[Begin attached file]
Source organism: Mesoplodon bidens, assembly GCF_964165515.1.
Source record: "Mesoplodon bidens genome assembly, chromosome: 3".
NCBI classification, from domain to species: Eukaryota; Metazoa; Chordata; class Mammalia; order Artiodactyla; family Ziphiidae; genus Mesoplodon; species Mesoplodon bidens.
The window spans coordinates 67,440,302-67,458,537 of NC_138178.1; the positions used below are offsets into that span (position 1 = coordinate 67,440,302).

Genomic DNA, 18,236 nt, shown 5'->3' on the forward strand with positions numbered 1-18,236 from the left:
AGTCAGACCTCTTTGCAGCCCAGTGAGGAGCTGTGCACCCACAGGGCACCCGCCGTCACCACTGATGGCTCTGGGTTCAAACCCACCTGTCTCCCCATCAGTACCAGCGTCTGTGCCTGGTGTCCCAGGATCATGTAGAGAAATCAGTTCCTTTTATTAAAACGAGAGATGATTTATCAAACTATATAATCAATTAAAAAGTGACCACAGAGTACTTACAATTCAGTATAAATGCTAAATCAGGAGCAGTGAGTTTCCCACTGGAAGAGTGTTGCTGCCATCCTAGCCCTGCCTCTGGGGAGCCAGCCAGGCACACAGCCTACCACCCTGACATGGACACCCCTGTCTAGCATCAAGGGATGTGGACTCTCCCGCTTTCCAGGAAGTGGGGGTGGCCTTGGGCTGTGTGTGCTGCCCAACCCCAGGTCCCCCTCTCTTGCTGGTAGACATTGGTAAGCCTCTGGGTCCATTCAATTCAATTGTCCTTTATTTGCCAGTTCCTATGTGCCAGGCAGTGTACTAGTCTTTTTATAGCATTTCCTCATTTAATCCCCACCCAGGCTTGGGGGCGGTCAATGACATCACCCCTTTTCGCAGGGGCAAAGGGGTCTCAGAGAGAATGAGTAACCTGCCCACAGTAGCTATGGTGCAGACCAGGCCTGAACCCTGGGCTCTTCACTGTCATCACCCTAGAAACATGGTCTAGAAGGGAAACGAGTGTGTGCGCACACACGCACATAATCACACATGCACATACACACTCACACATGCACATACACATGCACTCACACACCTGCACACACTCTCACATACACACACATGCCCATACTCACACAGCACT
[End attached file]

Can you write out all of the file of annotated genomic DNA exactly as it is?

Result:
Source organism: Mesoplodon bidens, assembly GCF_964165515.1.
Source record: "Mesoplodon bidens genome assembly, chromosome: 3".
NCBI classification, from domain to species: Eukaryota; Metazoa; Chordata; class Mammalia; order Artiodactyla; family Ziphiidae; genus Mesoplodon; species Mesoplodon bidens.
The window spans coordinates 67,440,302-67,458,537 of NC_138178.1; the positions used below are offsets into that span (position 1 = coordinate 67,440,302).

Genomic DNA, 18,236 nt, shown 5'->3' on the forward strand with positions numbered 1-18,236 from the left:
AGTCAGACCTCTTTGCAGCCCAGTGAGGAGCTGTGCACCCACAGGGCACCCGCCGTCACCACTGATGGCTCTGGGTTCAAACCCACCTGTCTCCCCATCAGTACCAGCGTCTGTGCCTGGTGTCCCAGGATCATGTAGAGAAATCAGTTCCTTTTATTAAAACGAGAGATGATTTATCAAACTATATAATCAATTAAAAAGTGACCACAGAGTACTTACAATTCAGTATAAATGCTAAATCAGGAGCAGTGAGTTTCCCACTGGAAGAGTGTTGCTGCCATCCTAGCCCTGCCTCTGGGGAGCCAGCCAGGCACACAGCCTACCACCCTGACATGGACACCCCTGTCTAGCATCAAGGGATGTGGACTCTCCCGCTTTCCAGGAAGTGGGGGTGGCCTTGGGCTGTGTGTGCTGCCCAACCCCAGGTCCCCCTCTCTTGCTGGTAGACATTGGTAAGCCTCTGGGTCCATTCAATTCAATTGTCCTTTATTTGCCAGTTCCTATGTGCCAGGCAGTGTACTAGTCTTTTTATAGCATTTCCTCATTTAATCCCCACCCAGGCTTGGGGGCGGTCAATGACATCACCCCTTTTCGCAGGGGCAAAGGGGTCTCAGAGAGAATGAGTAACCTGCCCACAGTAGCTATGGTGCAGACCAGGCCTGAACCCTGGGCTCTTCACTGTCATCACCCTAGAAACATGGTCTAGAAGGGAAACGAGTGTGTGCGCACACACGCACATAATCACACATGCACATACACACTCACACATGCACATACACATGCACTCACACACCTGCACACACTCTCACATACACACACATGCCCATACTCACACAGCACT